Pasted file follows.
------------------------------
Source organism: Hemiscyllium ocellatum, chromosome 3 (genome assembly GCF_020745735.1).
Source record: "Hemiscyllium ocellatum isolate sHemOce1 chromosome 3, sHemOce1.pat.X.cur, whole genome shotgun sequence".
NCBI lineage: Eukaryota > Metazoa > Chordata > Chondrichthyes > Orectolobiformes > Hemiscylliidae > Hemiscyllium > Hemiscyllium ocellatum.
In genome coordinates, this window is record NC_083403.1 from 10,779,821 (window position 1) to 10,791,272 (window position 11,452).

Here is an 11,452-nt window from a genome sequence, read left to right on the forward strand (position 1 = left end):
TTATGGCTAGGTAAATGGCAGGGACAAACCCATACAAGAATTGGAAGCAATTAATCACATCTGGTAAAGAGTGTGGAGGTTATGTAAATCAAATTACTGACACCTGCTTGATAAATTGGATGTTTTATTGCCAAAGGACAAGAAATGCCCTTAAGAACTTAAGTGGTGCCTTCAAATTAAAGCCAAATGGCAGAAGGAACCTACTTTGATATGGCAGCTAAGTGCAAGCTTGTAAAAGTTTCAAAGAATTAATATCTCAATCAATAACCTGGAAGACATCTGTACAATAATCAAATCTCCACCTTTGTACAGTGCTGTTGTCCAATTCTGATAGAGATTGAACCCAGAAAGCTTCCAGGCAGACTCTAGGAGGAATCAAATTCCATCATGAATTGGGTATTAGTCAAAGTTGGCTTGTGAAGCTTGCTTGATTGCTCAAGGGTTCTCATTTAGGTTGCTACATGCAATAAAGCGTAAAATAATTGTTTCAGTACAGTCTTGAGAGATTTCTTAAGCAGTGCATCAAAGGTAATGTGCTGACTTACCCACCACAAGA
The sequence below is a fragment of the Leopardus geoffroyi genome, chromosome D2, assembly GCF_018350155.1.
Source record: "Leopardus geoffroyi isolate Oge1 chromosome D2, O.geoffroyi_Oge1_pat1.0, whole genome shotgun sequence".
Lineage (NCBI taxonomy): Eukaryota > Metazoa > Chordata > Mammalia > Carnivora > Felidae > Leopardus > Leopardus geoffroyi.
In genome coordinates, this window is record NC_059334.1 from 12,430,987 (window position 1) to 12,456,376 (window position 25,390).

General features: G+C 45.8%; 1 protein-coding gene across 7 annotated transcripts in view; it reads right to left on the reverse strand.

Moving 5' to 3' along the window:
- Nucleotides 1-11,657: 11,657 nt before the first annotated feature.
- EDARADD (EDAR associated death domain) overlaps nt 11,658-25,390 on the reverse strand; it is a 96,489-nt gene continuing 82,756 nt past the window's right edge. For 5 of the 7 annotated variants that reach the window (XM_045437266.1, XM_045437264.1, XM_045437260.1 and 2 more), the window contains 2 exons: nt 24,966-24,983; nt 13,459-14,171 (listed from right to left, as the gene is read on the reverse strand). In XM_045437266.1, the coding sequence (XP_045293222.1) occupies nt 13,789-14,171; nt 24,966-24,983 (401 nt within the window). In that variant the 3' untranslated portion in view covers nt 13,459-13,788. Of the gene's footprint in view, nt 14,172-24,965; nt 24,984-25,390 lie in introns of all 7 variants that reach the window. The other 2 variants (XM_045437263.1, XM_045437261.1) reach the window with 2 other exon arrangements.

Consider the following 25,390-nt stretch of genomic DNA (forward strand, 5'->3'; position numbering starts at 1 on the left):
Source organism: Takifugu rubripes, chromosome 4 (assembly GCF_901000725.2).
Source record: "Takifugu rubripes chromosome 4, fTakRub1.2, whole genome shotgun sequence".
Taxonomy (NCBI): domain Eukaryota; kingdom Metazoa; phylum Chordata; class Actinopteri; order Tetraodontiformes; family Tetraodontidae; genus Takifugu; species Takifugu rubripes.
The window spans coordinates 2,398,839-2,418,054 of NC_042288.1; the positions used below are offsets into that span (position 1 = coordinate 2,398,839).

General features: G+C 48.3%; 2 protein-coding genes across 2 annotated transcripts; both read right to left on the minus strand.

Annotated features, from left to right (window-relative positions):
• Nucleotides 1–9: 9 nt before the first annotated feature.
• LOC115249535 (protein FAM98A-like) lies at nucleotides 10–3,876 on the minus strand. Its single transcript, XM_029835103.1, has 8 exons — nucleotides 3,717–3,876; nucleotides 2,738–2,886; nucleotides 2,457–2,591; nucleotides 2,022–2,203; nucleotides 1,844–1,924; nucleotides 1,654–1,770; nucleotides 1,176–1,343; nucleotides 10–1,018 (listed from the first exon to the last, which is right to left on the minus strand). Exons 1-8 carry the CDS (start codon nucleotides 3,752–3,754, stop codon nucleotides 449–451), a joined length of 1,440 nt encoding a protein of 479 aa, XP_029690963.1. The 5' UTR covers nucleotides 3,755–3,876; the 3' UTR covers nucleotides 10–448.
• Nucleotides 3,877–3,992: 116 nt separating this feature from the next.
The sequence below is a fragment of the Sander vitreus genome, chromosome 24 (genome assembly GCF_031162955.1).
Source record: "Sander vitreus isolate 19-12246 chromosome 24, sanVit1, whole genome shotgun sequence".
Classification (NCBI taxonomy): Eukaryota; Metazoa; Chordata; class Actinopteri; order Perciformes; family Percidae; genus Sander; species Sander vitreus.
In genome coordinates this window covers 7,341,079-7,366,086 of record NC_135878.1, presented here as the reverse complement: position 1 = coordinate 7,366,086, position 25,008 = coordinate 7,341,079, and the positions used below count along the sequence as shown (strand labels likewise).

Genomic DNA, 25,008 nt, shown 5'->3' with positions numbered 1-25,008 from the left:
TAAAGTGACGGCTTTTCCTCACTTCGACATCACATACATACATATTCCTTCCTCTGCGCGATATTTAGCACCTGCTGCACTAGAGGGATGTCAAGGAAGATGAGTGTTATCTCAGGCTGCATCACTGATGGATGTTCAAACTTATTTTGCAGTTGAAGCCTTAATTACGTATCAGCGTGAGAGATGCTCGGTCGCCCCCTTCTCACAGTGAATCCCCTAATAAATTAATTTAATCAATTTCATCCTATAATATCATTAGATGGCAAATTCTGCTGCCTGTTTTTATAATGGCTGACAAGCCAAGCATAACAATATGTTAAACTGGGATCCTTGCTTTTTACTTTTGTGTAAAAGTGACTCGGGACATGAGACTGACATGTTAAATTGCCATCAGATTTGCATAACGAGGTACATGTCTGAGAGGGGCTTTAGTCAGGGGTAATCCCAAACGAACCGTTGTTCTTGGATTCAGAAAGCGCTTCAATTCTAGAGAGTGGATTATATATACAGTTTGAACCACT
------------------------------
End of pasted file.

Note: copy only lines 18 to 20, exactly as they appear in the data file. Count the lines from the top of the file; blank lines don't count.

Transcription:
Taxonomy (NCBI): domain Eukaryota; kingdom Metazoa; phylum Chordata; class Actinopteri; order Tetraodontiformes; family Tetraodontidae; genus Takifugu; species Takifugu rubripes.
The window spans coordinates 2,398,839-2,418,054 of NC_042288.1; the positions used below are offsets into that span (position 1 = coordinate 2,398,839).

General features: G+C 48.3%; 2 protein-coding genes across 2 annotated transcripts; both read right to left on the minus strand.